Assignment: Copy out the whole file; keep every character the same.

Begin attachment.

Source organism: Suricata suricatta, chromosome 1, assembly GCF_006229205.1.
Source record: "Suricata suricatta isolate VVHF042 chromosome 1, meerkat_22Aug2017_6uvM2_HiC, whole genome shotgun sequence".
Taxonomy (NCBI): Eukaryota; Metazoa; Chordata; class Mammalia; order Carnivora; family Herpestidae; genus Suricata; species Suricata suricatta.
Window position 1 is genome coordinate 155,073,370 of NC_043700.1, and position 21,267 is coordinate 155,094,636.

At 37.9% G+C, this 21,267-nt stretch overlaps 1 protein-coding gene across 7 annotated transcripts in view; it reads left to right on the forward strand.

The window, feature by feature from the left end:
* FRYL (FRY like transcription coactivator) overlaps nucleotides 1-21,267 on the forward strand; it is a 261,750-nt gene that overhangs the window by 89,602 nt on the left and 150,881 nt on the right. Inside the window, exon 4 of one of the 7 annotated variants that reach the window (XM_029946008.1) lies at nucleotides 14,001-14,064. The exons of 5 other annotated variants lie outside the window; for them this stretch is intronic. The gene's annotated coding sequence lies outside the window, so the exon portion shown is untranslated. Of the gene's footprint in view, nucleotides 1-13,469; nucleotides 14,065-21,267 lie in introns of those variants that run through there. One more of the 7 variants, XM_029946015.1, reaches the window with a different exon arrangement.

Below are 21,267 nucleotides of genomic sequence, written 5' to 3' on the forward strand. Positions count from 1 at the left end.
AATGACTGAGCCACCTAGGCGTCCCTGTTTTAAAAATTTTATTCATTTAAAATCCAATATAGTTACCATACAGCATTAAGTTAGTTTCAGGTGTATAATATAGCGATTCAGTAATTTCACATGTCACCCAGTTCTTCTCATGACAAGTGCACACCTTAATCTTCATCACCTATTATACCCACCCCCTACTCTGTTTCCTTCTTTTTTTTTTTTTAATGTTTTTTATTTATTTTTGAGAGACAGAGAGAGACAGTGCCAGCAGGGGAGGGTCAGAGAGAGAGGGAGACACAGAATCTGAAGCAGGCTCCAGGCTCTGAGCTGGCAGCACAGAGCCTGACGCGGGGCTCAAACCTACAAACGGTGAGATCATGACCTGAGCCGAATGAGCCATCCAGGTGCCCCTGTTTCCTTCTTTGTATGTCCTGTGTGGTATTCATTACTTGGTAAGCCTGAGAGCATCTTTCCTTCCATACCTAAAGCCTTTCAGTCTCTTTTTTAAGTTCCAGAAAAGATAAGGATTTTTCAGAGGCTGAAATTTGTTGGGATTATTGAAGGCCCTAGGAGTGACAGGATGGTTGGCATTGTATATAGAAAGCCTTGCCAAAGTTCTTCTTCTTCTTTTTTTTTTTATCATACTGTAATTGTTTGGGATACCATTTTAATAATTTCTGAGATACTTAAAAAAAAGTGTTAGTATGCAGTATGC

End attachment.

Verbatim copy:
Source organism: Suricata suricatta, chromosome 1, assembly GCF_006229205.1.
Source record: "Suricata suricatta isolate VVHF042 chromosome 1, meerkat_22Aug2017_6uvM2_HiC, whole genome shotgun sequence".
Taxonomy (NCBI): Eukaryota; Metazoa; Chordata; class Mammalia; order Carnivora; family Herpestidae; genus Suricata; species Suricata suricatta.
Window position 1 is genome coordinate 155,073,370 of NC_043700.1, and position 21,267 is coordinate 155,094,636.

At 37.9% G+C, this 21,267-nt stretch overlaps 1 protein-coding gene across 7 annotated transcripts in view; it reads left to right on the forward strand.

The window, feature by feature from the left end:
* FRYL (FRY like transcription coactivator) overlaps nucleotides 1-21,267 on the forward strand; it is a 261,750-nt gene that overhangs the window by 89,602 nt on the left and 150,881 nt on the right. Inside the window, exon 4 of one of the 7 annotated variants that reach the window (XM_029946008.1) lies at nucleotides 14,001-14,064. The exons of 5 other annotated variants lie outside the window; for them this stretch is intronic. The gene's annotated coding sequence lies outside the window, so the exon portion shown is untranslated. Of the gene's footprint in view, nucleotides 1-13,469; nucleotides 14,065-21,267 lie in introns of those variants that run through there. One more of the 7 variants, XM_029946015.1, reaches the window with a different exon arrangement.

Below are 21,267 nucleotides of genomic sequence, written 5' to 3' on the forward strand. Positions count from 1 at the left end.
AATGACTGAGCCACCTAGGCGTCCCTGTTTTAAAAATTTTATTCATTTAAAATCCAATATAGTTACCATACAGCATTAAGTTAGTTTCAGGTGTATAATATAGCGATTCAGTAATTTCACATGTCACCCAGTTCTTCTCATGACAAGTGCACACCTTAATCTTCATCACCTATTATACCCACCCCCTACTCTGTTTCCTTCTTTTTTTTTTTTTAATGTTTTTTATTTATTTTTGAGAGACAGAGAGAGACAGTGCCAGCAGGGGAGGGTCAGAGAGAGAGGGAGACACAGAATCTGAAGCAGGCTCCAGGCTCTGAGCTGGCAGCACAGAGCCTGACGCGGGGCTCAAACCTACAAACGGTGAGATCATGACCTGAGCCGAATGAGCCATCCAGGTGCCCCTGTTTCCTTCTTTGTATGTCCTGTGTGGTATTCATTACTTGGTAAGCCTGAGAGCATCTTTCCTTCCATACCTAAAGCCTTTCAGTCTCTTTTTTAAGTTCCAGAAAAGATAAGGATTTTTCAGAGGCTGAAATTTGTTGGGATTATTGAAGGCCCTAGGAGTGACAGGATGGTTGGCATTGTATATAGAAAGCCTTGCCAAAGTTCTTCTTCTTCTTTTTTTTTTTATCATACTGTAATTGTTTGGGATACCATTTTAATAATTTCTGAGATACTTAAAAAAAAGTGTTAGTATGCAGTATGC